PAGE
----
Dysbiosis and the Microbiome

NewsGuard 100/100 Score

Dysbiosis is a condition caused by an imbalance in the bacterial community (microbiome) of the human gut. Dysbiosis disrupts the ecoystsem of the gut, resulting in symptoms such as diarrhea, constipation, bloating, and indigestion, among others.

What is dysbiosis?

Dysbiosis, also called dysbacteriosis, is a condition affecting the gastrointestinal tract. The body has colonies of beneficial bacteria called microbiota.

These organisms are essential for health and play various roles in the digestive system. But, when these bacteria become imbalanced, like the bad ones overpowering or outnumbering the good ones, it can lead to illness.

Dysbiosis occurs when the bacteria in the gut become imbalanced, causing a wide array of digestive disturbances.

Aside from symptoms that include indigestion, diarrhea, constipation, and bloating, it can be linked to other conditions including, but not limited to, gastritis, peptic ulcer disease, irritable bowel syndrome (IBS), inflammatory bowel disease, and colon cancer.

Gut Dysbiosis: Starving Our Microbial Self

The gut microbiome

There are trillions of microbes living in the gastrointestinal tract. There more than 400 species of bacteria in the gut, which means having more bacteria in the digestive tract than the cells in the body.

These bacteria and microbes are essential in digesting food, fighting off harmful pathogens, and synthesizing vitamins. In a nutshell, microbes are vital for overall health, and without them, you wouldn’t be able to survive.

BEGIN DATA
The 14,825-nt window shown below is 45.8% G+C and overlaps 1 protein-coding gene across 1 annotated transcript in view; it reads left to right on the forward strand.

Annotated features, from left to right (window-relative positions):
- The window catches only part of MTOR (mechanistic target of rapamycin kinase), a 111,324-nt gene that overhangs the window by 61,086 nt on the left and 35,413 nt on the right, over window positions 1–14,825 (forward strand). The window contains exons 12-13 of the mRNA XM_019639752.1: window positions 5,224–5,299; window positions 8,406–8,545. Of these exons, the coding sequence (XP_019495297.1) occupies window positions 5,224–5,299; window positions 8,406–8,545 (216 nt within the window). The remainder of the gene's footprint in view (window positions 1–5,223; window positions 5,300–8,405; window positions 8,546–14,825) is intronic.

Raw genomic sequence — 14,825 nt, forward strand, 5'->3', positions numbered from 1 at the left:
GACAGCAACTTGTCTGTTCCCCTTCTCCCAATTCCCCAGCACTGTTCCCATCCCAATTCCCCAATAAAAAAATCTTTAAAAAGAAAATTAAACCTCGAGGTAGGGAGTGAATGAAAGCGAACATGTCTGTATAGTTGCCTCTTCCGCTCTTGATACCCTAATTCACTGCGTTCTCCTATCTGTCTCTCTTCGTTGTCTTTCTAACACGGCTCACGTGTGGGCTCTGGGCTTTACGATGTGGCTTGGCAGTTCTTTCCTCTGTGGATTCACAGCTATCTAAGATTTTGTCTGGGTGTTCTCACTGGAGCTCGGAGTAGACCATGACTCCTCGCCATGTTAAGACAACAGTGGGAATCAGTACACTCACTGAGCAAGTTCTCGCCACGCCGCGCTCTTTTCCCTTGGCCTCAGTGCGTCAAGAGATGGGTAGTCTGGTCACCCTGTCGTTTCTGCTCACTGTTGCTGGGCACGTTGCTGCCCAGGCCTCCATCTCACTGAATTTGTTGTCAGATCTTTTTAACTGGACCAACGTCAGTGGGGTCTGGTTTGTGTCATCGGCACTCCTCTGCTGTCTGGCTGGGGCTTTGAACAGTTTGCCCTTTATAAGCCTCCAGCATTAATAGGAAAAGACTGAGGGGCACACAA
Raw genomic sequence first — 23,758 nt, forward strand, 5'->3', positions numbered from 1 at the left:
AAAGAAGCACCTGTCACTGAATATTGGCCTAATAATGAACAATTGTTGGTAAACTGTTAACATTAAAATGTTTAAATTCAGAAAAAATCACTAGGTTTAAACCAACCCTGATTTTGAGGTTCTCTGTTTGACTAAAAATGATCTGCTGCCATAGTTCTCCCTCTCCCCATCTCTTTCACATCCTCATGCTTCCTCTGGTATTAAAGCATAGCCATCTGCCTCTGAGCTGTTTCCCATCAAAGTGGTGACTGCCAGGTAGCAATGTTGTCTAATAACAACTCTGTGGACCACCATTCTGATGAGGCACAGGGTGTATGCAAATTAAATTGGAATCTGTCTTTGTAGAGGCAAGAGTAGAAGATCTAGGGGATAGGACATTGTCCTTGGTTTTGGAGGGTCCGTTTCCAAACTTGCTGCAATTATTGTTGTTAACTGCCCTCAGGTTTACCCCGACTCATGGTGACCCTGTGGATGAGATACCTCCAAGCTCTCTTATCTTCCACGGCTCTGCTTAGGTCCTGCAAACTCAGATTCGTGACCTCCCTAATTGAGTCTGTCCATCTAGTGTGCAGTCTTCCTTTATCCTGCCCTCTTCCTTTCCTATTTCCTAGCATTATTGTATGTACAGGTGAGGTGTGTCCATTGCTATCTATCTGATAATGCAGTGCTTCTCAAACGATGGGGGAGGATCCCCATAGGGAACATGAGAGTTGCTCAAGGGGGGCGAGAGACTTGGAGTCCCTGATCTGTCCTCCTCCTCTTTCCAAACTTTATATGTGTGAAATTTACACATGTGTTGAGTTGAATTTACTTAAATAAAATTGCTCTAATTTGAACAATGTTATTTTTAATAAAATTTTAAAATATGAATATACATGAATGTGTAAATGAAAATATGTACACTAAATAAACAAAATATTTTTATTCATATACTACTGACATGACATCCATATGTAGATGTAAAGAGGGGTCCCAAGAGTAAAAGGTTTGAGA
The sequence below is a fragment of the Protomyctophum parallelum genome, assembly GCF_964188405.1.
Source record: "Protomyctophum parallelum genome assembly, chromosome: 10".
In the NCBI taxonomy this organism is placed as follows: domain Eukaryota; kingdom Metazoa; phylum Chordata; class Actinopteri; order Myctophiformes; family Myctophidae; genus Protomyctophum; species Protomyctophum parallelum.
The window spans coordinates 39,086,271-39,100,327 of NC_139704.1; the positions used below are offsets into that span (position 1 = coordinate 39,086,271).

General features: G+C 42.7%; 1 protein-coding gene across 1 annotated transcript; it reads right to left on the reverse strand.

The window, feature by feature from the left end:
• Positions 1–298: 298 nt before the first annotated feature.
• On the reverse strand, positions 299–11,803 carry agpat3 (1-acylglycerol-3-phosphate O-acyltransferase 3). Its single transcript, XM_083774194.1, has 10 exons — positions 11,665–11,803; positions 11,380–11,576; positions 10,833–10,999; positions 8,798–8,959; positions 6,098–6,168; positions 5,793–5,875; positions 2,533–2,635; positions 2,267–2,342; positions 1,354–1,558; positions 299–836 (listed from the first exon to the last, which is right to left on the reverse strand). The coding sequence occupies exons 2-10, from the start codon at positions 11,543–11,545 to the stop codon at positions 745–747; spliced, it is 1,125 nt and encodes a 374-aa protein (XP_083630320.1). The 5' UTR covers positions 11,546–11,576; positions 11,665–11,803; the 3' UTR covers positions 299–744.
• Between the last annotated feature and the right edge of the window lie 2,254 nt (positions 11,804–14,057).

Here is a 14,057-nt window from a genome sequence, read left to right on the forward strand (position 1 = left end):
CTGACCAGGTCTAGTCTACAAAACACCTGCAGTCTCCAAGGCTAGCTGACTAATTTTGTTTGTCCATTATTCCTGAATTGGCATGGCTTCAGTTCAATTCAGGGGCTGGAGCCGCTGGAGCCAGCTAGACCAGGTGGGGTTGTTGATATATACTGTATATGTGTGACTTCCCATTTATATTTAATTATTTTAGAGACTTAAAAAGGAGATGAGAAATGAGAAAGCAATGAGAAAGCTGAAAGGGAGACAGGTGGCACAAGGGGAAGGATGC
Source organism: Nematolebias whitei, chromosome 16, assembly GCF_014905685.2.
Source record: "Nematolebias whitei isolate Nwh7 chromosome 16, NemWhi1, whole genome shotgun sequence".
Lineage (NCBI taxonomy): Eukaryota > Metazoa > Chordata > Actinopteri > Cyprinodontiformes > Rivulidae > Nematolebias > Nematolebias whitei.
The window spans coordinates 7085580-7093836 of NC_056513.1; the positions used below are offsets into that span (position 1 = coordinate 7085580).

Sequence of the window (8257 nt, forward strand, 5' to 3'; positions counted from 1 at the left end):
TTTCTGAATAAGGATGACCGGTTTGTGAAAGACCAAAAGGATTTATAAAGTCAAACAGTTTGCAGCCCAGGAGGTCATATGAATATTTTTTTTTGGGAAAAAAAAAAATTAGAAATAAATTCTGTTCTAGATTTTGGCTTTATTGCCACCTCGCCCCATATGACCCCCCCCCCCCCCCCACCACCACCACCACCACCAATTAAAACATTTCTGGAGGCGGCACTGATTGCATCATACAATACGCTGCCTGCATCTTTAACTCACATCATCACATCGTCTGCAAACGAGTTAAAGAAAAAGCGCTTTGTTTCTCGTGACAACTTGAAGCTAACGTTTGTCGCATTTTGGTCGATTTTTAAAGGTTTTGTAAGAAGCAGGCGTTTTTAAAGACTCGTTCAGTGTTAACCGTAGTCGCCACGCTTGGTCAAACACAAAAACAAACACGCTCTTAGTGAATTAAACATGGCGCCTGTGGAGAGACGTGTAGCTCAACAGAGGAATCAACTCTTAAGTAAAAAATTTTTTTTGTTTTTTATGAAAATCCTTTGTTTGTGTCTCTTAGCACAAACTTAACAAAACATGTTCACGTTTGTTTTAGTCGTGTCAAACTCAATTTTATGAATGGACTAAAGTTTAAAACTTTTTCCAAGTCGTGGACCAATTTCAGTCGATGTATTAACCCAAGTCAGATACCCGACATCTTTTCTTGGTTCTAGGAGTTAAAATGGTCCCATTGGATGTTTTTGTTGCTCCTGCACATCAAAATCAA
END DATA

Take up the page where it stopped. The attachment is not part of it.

Also called microflora, these lively bunch of microbes should always be in balance, with the good bacteria overpowering the bad bacteria. When certain factors affect the balance, it can lead to disease, particularly dysbiosis.

In general, bad bacteria and yeast aren’t problematic. In fact, they work hand in hand with the rest of the gut bacteria if the body has adequate amounts of beneficial bacteria.

These good bacteria make sure that the number of the bad bacteria are at bay and ensure they aren’t being overpowered. The only time digestive problems start is when the bad bacteria start to outnumber the good bacteria.

Learn more about the gut microbiome here.

Benefits of the gut’s normal flora

The gut microbiome has many benefits, not only concerning the digestive system but also for overall health. The gut bacteria help in producing hormones such as serotonin, a feel-good hormone linked to mood control.

Low levels of serotonin have been linked to various conditions such as anxiety, depression, autism, and attention deficit hyperactivity disorder (ADHD).

Also, the gut bacteria aid in the extraction of nutrients and calories from food. These nutrients include vitamins, amino acids, minerals, antioxidants, and fatty acids.

The microbiome in the gastrointestinal tract help manage the appetite and body weight. That’s why gut bacteria have been linked to obesity.

The gut bacteria have numerous other benefits, including digesting fiber to form stool, strengthening the immune system, controlling mood and cognitive health, and repairing damaged tissues.

They are also beneficial because they boost energy levels, reduce yeast infection occurrences, improve cholesterol levels, improve oral health, and contribute to greater life expectancy.

What happens in dysbiosis?